Time to call the Bubble?

To an economist, a pessimist is someone who has successfully called the last 2 recessions nine times.

10 March is the 11th Anniversary of the dotcom bubble bursting.

At Christmas I gave myself the task of calling the Web 2.0 bubble. So with trepidation, I think the bubble will burst this year.

From the figures we can ascertain the market valuations of the companies involved are more out of line now than they were when the bubble burst in 2000. Despite the rhetoric we have too much money chasing too little innovation. That argument is worth many a thesis. For a cogent argument that there is far less innovation around than is claimed, I would recommend the Big Potatoes, written by a smart bunch of thinkers and practitioners.

That was my first criterion for the bubble being unsustainable.

The second criterion was that talk of IPOs or private sales would be at unsustainable multiples of revenue. That for me is evidence that the owners are selling out to realise value, seeing no more upside. We have recently seen many examples of that. The new economy gurus have been writing again that this time it’s different; yawn...

My final criterion was of a more qualitative nature. I was waiting for a social media guru to say something so outrageously stupid that I would have to suppress a laugh. Furthermore they would get knowing nods from those who should know better. Well it’s happened..

Try this for size:

‘The problem that companies have is that they just don’t get Web 2.0. You don’t plan, you just do it. The benefits are there, get on with realising them. The tools are cheap, planning is expensive and a waste of time’

In January, McKinsey produced an excellent report on social media, which indeed provides good evidence that there are business benefits, both internally and in the market place, from using social media.

The real meat of the McKinsey research is that the benefits of the technologies are aligned to what they describe as features of the ‘networked enterprise’. Highly networked organisations get higher benefits.

When I saw this research I asked a former colleague who specialises in organisational development and change management for some views.

This is completely unscientific, but the figures are interesting. I asked two questions.

  1. How many UK companies fit the ‘networked enterprise’ description?
  2. What would it cost to get them there?

His views were no more than 10-15% of companies were a good fit for the network enterprise. For a £100K IT project he gave me a ball park of £3m to £30m as the organisational costs.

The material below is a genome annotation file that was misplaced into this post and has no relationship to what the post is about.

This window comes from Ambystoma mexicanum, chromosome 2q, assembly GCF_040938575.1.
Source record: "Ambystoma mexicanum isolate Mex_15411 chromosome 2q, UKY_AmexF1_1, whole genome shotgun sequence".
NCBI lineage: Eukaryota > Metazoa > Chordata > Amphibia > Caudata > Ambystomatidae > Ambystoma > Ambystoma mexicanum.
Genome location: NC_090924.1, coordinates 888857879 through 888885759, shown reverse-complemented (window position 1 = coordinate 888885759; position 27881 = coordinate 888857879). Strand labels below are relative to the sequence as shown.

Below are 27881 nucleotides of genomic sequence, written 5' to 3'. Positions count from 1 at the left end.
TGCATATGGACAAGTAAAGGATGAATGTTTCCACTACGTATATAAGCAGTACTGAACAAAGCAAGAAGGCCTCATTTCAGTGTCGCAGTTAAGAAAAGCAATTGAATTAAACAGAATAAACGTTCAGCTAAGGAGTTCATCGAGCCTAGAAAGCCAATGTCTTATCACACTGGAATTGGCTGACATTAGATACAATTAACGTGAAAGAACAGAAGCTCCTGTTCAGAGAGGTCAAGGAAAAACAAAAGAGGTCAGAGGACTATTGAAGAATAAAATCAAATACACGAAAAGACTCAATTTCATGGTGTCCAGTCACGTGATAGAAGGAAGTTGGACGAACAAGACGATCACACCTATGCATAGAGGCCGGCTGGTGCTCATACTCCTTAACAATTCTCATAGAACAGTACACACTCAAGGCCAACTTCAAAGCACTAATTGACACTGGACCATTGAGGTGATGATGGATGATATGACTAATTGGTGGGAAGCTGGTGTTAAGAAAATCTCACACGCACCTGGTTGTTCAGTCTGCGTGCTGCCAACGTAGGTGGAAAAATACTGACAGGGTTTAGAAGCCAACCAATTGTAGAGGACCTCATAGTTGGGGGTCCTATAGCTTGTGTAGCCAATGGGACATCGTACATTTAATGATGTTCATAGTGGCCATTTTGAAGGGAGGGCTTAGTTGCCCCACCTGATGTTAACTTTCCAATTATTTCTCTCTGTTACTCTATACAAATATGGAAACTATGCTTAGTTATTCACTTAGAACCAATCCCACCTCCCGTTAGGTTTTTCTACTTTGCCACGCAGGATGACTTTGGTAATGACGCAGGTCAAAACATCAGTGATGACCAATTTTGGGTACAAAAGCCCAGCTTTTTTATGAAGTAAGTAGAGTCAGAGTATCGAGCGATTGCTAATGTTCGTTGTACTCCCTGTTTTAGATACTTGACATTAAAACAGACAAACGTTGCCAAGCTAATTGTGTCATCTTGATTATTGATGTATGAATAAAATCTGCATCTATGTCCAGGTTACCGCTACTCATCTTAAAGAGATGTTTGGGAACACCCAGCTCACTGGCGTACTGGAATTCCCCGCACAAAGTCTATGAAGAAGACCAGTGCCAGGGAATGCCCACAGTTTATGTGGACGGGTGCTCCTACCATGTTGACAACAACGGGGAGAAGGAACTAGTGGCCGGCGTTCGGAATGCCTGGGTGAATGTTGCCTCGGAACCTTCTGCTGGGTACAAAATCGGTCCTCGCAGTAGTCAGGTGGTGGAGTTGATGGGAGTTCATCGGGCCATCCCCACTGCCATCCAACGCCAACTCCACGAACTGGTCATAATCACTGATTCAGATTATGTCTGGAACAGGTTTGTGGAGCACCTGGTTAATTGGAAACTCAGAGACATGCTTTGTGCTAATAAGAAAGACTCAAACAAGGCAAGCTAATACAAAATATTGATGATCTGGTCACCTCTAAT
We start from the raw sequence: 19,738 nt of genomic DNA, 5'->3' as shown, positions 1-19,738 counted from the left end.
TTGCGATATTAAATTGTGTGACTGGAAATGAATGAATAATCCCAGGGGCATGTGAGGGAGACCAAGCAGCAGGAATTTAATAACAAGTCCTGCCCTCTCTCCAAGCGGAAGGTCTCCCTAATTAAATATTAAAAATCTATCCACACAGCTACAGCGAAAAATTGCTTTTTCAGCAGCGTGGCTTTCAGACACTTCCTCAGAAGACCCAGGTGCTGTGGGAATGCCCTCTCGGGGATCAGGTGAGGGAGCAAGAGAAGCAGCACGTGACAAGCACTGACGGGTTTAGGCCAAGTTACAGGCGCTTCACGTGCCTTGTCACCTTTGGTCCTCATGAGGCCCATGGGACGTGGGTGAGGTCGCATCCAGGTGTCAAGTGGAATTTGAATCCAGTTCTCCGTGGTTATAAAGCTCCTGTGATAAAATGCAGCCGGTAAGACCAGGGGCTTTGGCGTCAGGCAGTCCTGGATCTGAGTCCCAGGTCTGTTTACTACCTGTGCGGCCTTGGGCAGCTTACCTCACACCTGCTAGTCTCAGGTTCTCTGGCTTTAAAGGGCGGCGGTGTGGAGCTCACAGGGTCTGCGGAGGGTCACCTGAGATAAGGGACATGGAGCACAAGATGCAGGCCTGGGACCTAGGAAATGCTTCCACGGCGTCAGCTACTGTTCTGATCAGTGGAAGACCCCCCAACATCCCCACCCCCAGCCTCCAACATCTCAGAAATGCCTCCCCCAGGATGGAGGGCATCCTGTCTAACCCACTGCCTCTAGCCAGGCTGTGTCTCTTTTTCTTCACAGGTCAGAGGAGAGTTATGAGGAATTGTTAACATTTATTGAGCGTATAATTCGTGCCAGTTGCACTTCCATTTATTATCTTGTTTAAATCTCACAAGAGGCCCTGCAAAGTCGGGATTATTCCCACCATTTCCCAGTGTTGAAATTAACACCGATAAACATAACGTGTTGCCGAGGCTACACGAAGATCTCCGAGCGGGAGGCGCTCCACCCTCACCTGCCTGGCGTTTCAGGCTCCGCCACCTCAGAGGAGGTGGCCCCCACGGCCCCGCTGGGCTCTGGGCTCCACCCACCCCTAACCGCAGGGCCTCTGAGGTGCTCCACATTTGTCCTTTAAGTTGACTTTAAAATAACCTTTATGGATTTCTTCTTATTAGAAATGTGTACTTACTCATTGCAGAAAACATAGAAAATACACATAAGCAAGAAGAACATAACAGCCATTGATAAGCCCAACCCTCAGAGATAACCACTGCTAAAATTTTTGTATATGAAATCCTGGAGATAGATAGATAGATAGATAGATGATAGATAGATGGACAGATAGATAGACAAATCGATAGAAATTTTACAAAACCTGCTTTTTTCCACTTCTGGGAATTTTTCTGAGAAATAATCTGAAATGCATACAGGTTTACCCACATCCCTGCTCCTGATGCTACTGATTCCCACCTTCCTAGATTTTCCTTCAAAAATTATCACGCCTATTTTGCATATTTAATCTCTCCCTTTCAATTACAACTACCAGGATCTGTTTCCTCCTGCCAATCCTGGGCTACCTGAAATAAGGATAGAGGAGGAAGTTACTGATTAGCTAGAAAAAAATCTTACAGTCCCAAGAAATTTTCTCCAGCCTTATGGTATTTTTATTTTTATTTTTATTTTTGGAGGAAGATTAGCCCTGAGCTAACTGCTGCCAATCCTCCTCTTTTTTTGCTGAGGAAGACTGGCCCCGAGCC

So, surprise, surprise, social media in the enterprise space is a business project not an IT project. The return is not on £100K but on multiple millions of investment.

Some organisations are much better placed to reap the benefits than others. Indeed some will get significant benefits for little outlay.

What this research pointed me towards was the need for an ‘organisational maturity’ model to help companies understand their fitness for the connected world.

One group I’ve come across who are in the early stages of developing a model that might help is SciO. SciO is an interesting group of systems practitioners. The early stage of their model is available for usage and feedback. Have a look. It’s got a good grounding in theory that will in time produce a robust model of practice, in my opinion.

So, am I a pessimist?

Looking back on the bursting of the dotcom bubble, there are some interesting lessons for the future.

The number of users and devices on the internet is actually higher than forecast back in 2000. It was the consensus that IPv4 addresses would be OK till 2017-18. We will run out this year. The value of e-commerce today is in line with forecasts from 2000. The value that investors ascribed to those numbers was what was wrong, not the underlying developments.

Don’t get me wrong, I don’t think social media will go away. When the bubble bursts, the real work begins. Web 2.0 will be transformative. It will be disruptive. It might even be fun.

What that needs is more innovation. The guys behind the ‘big potatoes’, for me, are on the right track.

Live long and prosper.

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About the author
Chris is a technology and policy futurologist. Chris has been in the IT industry since 1980. His roles have spanned Honeywell, ICL, HP, Microsoft and Capgemini. He is a Fellow of the BCS and a Fellow of the RSA.

See all posts by Chris Yapp

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